Vincent Di Lollo

Vincent di Lollo

Vincent Di Lollo was born in Gorizia, in the Italian north-east. As a teenager, he was shipped to Western Australia along with his parents, two brothers, and lots of other WW2 refugees. There, he worked as a labourer in a steel foundry, as a stonemason's assistant, and as a "grizzly-man" (a glorified powder monkey) in a gold mine.

Having completed a Ph.D. at the University of Western Australia, Di Lollo spent three years in the U.S.A. as a Fulbright Scholar (Indiana University, University of Michigan, Princeton University). After a second stint at the University of Western Australia, this time as Lecturer, then Senior Lecturer, then Reader, he discovered Canada, and never looked back! He’s been there since 1975, as Professor of Psychology at the University of Manitoba (1975-78), at the University of Alberta (1978-96), as Honorary Professor at UBC (1996-2004) and now as Adjunct Professor at SFU in Vancouver.

Di Lollo’s research has been, and continues to be, generously supported by NSERC and, to a lesser extent, by other granting agencies. 

OPAM Keynote Address 2007: Memory and Prediction: That's what the brain is in business for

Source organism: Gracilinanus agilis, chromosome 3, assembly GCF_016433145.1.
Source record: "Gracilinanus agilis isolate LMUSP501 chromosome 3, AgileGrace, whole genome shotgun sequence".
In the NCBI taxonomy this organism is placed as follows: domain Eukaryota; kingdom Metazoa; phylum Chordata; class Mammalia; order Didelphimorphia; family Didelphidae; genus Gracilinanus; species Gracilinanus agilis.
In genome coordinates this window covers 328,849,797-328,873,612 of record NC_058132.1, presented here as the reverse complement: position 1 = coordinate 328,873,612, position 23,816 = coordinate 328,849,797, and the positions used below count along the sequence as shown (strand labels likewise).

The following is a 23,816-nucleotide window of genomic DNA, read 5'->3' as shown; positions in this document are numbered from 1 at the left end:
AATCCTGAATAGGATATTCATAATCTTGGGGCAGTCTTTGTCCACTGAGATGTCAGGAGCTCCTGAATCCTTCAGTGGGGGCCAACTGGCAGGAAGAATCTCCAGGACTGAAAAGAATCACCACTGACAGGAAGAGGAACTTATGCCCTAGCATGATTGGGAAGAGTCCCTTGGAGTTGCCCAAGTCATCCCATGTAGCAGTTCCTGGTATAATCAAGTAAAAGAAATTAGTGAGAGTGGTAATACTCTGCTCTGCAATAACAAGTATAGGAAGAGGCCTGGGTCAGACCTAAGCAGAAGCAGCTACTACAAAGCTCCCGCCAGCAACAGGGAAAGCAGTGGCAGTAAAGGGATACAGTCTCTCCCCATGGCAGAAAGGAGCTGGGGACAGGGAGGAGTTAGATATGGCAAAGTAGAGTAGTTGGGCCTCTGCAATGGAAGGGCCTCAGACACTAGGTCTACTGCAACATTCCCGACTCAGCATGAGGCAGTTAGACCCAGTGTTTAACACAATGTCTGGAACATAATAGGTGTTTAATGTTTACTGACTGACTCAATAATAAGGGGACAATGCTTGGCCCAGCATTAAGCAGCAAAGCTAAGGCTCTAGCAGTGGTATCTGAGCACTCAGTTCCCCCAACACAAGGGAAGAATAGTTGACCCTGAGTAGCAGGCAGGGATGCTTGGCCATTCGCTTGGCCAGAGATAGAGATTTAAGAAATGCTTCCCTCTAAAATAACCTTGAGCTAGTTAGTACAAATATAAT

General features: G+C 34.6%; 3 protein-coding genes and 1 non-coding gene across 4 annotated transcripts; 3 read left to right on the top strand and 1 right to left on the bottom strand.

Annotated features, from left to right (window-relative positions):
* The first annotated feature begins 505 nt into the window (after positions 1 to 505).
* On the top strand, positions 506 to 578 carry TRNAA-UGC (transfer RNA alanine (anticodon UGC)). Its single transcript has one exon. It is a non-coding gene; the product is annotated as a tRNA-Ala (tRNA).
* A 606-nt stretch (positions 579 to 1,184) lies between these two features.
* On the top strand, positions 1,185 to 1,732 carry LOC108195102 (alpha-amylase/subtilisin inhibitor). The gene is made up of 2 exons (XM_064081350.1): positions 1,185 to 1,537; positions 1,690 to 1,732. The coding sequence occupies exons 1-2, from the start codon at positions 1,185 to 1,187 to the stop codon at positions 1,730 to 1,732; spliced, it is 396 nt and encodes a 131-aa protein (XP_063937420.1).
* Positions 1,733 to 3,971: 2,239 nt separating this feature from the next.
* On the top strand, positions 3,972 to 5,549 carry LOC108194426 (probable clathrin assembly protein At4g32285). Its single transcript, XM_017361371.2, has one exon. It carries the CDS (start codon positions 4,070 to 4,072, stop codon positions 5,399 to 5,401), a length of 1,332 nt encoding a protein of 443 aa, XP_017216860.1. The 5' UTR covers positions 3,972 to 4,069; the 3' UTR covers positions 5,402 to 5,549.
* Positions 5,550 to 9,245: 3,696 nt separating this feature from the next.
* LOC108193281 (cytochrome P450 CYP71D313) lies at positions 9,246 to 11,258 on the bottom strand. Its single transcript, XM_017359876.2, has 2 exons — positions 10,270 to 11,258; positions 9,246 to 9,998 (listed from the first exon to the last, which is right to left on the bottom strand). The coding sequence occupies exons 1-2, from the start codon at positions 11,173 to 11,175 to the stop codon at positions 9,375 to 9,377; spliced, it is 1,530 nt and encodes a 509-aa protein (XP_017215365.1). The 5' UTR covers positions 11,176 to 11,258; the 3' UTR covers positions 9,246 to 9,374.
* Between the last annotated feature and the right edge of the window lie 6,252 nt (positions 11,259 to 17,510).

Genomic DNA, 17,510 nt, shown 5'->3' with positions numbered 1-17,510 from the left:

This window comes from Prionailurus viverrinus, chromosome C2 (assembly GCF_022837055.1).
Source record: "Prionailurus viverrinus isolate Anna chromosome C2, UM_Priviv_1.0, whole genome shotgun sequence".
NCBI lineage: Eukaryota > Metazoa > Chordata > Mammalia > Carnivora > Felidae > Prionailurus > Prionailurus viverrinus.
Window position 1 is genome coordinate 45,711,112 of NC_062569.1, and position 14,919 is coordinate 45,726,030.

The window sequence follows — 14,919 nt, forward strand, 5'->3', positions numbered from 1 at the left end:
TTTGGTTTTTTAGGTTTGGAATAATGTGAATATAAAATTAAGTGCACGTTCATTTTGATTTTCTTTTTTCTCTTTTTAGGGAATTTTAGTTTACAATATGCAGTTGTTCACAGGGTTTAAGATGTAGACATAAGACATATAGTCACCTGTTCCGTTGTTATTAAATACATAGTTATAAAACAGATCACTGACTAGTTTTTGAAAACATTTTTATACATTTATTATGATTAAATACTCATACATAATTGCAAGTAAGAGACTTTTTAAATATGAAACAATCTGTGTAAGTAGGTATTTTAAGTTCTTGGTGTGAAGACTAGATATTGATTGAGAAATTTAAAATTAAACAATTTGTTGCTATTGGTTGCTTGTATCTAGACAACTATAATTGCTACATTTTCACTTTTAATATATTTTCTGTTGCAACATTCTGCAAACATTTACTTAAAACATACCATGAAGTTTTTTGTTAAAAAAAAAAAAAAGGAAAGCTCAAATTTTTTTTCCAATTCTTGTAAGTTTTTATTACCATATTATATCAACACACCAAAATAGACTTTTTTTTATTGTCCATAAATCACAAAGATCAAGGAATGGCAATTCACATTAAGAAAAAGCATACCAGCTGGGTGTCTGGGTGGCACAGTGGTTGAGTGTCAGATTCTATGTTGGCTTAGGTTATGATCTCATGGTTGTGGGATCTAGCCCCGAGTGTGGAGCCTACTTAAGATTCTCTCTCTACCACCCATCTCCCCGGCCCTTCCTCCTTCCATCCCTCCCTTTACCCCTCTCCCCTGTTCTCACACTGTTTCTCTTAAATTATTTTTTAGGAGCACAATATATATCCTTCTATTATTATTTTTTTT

In agreement with neuroanatomical evidence, but contrary to conventional feed forward notions, my colleagues and I hold to a scheme in which perceptions emerge from iterative exchanges between brain regions linked by reentrant pathways. In this scheme, the brain is seen as a repository of memories in the form of neural networks (cell assemblies and phase sequences) established through Hebbian learning. Those networks are used in cortical reentrant loops to set up moment-to-moment action plans for perceiving objects and for predicting behaviour sequences. Long-standing problems, including the development of perceptual categories and the “binding” problem, are resolved naturally within this conceptual framework. I will illustrate this viewpoint with evidence from behavioural manifestations such as visual masking, and electrophysiological evidence from MEG and event-related potentials that provide converging evidence for a reentrant theory of perception and cognition.


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